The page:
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The dominant metrical system in Classical Greek and Italian poetry, in which the rhythm depends not on the number of stresses, but on the length of time it takes to utter a line. That duration depends on whether a syllable is long or short—a distinction that is harder to hear in English pronunciation. Edmund Spenser attempted to adapt quantitative meter to English in his poem “Iambicum Trimetrum.”
A four-line stanza, rhyming
-ABAC or ABCB (known as unbounded or ballad quatrain), as in Samuel Taylor Coleridge’s “The Rime of the Ancient Mariner.”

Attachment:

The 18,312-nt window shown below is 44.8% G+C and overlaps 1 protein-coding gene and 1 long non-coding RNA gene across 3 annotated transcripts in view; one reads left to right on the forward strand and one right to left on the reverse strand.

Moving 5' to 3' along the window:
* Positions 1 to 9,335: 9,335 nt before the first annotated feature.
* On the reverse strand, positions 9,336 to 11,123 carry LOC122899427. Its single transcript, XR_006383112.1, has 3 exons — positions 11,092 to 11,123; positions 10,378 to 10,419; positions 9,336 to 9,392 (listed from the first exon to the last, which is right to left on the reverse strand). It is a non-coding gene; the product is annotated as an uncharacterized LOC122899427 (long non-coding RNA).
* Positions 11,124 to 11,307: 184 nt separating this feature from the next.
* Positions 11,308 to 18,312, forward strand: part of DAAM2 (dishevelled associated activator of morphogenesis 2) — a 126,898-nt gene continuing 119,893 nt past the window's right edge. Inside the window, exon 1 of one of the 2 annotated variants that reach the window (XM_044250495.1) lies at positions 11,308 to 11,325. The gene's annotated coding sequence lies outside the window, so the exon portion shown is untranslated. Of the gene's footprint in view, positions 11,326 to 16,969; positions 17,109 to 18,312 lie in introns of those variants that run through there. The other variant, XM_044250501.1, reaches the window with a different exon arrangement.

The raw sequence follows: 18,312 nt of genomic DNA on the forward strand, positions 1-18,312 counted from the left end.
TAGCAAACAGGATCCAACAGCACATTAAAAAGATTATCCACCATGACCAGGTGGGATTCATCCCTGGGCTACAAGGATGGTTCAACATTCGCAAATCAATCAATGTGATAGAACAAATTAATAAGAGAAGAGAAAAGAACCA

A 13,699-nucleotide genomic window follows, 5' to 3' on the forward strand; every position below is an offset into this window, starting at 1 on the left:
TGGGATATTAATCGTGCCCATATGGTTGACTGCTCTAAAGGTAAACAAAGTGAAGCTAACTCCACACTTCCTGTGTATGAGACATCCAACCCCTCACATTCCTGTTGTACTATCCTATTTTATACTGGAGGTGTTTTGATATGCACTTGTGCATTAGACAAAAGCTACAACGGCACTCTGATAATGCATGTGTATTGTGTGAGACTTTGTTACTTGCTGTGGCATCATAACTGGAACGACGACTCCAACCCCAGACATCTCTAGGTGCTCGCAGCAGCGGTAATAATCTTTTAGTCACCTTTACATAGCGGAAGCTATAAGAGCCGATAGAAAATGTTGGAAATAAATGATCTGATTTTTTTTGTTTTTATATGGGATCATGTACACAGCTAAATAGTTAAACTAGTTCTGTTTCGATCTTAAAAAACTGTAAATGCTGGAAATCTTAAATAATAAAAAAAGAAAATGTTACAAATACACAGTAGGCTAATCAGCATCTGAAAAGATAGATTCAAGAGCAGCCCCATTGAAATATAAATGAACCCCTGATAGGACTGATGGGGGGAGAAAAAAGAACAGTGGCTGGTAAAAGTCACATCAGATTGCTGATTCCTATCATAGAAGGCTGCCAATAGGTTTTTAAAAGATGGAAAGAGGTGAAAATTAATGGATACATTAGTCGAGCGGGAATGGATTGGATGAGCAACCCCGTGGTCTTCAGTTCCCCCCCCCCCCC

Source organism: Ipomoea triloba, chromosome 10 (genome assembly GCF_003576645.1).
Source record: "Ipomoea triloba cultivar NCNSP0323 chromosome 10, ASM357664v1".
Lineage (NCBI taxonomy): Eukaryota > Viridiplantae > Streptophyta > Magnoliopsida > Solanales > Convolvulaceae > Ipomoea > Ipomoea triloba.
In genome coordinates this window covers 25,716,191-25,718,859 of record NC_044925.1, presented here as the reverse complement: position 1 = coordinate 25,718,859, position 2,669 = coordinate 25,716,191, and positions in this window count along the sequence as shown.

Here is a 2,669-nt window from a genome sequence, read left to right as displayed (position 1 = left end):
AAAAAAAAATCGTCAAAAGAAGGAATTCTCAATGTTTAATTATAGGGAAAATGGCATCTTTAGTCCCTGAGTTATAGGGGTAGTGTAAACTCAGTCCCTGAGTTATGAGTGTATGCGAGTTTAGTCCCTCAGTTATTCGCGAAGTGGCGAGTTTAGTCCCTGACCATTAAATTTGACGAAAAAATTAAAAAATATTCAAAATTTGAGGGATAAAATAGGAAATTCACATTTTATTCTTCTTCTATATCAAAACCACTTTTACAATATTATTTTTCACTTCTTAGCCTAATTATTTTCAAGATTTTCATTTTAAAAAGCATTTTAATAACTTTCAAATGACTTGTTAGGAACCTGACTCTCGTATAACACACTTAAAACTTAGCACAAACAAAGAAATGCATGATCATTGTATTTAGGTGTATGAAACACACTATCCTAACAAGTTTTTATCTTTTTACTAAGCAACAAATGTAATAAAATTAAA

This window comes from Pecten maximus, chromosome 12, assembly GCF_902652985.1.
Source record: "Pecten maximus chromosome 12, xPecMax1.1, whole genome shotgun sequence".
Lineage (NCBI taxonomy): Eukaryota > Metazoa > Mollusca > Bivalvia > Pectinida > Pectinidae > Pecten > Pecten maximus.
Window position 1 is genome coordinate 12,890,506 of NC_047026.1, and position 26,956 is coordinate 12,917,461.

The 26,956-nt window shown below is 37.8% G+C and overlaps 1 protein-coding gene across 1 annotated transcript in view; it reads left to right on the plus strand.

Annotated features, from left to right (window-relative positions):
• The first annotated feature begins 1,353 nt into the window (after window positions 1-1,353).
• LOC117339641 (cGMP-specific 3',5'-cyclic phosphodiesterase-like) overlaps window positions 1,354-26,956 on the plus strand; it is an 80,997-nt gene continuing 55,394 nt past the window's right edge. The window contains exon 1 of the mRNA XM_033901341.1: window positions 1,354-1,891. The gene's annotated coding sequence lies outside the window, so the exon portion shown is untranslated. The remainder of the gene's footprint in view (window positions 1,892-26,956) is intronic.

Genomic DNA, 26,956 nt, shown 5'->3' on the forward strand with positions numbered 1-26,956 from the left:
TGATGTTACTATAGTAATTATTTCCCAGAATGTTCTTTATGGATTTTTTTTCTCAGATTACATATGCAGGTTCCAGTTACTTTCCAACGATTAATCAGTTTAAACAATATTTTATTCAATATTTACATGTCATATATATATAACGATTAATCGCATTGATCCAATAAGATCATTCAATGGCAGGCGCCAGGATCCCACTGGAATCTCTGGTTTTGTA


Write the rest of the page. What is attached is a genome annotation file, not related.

-AABB (a double couplet); see A.E. Housman’s “To an Athlete Dying Young.”
-ABAB (known as interlaced, alternate, or heroic), as in Thomas Gray’s “Elegy Written in a Country Churchyard” or “Sadie and Maud” by Gwendolyn Brooks.
-ABBA (known as envelope or enclosed), as in Alfred, Lord Tennyson’s “In Memoriam” or John Ciardi’s “Most Like an Arch This Marriage.”
-AABA, the stanza of Robert Frost’s “Stopping by Woods on a Snowy Evening.”
Browse poems with rhymed stanzas.